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Investing in minor league baseball players is 'like a lottery ticket': Big League Advance CEO

·Anchor
·3 min read

Only about 10% of the more than 7,000 minor league baseball players make it to the majors, and even fewer reach free agency, making the odds of one day signing a multimillion dollar major league contract pretty slim.

But successful investors often have to take a risk, which is why Big League Advance, a company that pays minor league players in advance for a stake in future Major League Baseball contracts, is willing to do.

Michael Schwimer, a former major league pitcher and founder of Big League Advance, uses predictive models to forecast a player’s future valuation and success. He told Yahoo Finance last week that there's "massive risk" and he'll lose money on the majority of his investments, but he only needs a small percentage of his players to have long-term success in the majors.

“We're probably going to lose money on about 60%, 70%, maybe 80% of the players we invest in,” said Schwimer. “But we still think we can make money because on the players that we do invest in that make it big, it's like a lottery ticket, they could produce 50x returns.”

And that certainly was the case for the company’s investment in Fernando Tatis Jr. Earlier this year, the San Diego Padres signed Fernando Tatis Jr. to a $340 million, 14-year contract. It’s the third-largest MLB deal on record and one that generated a sizable return for Big League Advance. The firm reached an agreement with Tatis early in his professional baseball career.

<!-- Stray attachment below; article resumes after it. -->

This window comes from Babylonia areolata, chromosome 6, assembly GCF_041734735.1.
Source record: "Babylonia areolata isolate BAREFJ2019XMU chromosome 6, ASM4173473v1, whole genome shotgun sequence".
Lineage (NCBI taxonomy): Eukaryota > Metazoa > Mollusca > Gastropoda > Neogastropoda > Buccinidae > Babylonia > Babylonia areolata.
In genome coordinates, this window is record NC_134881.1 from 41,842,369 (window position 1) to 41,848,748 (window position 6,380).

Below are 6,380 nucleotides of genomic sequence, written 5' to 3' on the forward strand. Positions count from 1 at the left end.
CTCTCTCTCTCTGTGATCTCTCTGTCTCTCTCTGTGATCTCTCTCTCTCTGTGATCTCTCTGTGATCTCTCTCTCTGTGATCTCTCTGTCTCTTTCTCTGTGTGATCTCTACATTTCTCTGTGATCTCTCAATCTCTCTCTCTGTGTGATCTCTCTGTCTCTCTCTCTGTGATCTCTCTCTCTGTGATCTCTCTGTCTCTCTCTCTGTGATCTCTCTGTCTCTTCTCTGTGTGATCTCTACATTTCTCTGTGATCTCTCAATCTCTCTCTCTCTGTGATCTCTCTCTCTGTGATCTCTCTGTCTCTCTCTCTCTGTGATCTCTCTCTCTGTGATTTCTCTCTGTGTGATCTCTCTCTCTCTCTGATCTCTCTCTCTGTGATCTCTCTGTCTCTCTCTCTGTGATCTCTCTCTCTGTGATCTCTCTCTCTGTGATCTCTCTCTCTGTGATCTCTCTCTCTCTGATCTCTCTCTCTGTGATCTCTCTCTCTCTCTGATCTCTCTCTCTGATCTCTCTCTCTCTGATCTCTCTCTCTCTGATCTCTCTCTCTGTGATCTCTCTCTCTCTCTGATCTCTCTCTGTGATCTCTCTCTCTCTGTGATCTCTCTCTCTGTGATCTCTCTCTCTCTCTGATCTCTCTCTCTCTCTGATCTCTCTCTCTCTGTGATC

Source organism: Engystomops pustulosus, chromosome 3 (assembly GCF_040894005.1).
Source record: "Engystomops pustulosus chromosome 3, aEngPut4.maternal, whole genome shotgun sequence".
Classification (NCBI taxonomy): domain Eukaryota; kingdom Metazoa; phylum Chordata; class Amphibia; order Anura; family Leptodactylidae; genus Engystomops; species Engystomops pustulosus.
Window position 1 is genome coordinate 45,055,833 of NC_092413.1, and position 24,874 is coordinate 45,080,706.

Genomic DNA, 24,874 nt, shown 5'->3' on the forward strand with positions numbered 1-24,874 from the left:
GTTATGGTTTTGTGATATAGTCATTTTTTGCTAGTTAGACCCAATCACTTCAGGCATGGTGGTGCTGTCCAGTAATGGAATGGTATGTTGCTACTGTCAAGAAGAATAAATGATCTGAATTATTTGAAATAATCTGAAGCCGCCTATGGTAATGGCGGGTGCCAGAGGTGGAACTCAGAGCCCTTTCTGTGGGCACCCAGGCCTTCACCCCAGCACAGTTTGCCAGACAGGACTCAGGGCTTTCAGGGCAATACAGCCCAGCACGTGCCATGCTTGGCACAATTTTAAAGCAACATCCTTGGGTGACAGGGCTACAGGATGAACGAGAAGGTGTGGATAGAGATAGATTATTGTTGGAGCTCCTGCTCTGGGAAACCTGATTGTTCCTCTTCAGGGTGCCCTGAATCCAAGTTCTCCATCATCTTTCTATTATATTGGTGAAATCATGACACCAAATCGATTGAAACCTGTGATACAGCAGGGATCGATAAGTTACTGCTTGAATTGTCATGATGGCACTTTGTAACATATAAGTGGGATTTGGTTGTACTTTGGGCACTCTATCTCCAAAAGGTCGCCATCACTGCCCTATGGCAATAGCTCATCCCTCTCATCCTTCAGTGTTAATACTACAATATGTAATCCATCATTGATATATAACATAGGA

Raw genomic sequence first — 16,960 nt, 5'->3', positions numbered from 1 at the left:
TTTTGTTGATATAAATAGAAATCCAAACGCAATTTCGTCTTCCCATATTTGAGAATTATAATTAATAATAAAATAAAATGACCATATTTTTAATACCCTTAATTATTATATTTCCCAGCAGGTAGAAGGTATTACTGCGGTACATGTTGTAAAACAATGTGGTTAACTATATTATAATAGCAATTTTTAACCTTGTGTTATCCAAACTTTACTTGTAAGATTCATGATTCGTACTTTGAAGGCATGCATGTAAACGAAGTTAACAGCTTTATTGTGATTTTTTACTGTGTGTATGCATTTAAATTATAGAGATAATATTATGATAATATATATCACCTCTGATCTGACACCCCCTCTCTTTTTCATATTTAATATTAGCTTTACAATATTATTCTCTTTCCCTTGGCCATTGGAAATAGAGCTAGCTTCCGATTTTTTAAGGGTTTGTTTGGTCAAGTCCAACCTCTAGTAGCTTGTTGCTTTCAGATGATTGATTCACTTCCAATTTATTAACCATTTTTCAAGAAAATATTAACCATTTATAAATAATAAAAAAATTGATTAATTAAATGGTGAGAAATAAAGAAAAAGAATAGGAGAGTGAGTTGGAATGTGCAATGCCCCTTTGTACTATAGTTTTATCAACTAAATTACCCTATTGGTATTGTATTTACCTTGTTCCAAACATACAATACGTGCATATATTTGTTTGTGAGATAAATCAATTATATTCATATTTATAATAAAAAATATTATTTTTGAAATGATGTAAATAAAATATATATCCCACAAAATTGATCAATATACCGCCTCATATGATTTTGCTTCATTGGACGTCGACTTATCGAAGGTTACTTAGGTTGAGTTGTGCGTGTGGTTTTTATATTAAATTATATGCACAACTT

“At the time we invested in him, our models had him as the second best player we have seen in the minor leagues in the last 15 years. He wasn't a top 50 [MLB] prospect,” Schwimer said. “No major league team was predicting this. No one had any idea who he was… But we trusted the numbers, we trusted the process, and it certainly worked out for us."

San Diego Padres' Fernando Tatis Jr. bats during a spring training baseball game against the Oakland Athletics, Thursday, March 18, 2021, in Peoria, Ariz. (AP Photo/Sue Ogrocki)
San Diego Padres' Fernando Tatis Jr. bats during a spring training baseball game against the Oakland Athletics, Thursday, March 18, 2021, in Peoria, Ariz. (AP Photo/Sue Ogrocki)

Here’s how it works: The money given to players is an investment, not a loan, so if a player doesn’t make it to the majors, they don’t have to worry about paying it back. For the players that do make it, Big League Advance will then get a percentage of the major league contract.

It’s an attractive offer for players starting out in the minor league, where weekly minimum salaries as of MLB’s 2021 season range from $400 to $700 a week.

Schwimer told Yahoo Finance that offering players financial security early on in their careers typically pays off, as he sees a higher rate of success from those who sign with Big League Advance than those who decline their offer.

“Players who take this money and invest in themselves increase their likelihood of getting to the major leagues… We see the players who accept our deals do much better than those who don't," he said.

Seana Smith anchors Yahoo Finance Live’s 3-5 p.m. ET program. Follow her on Twitter @SeanaNSmith

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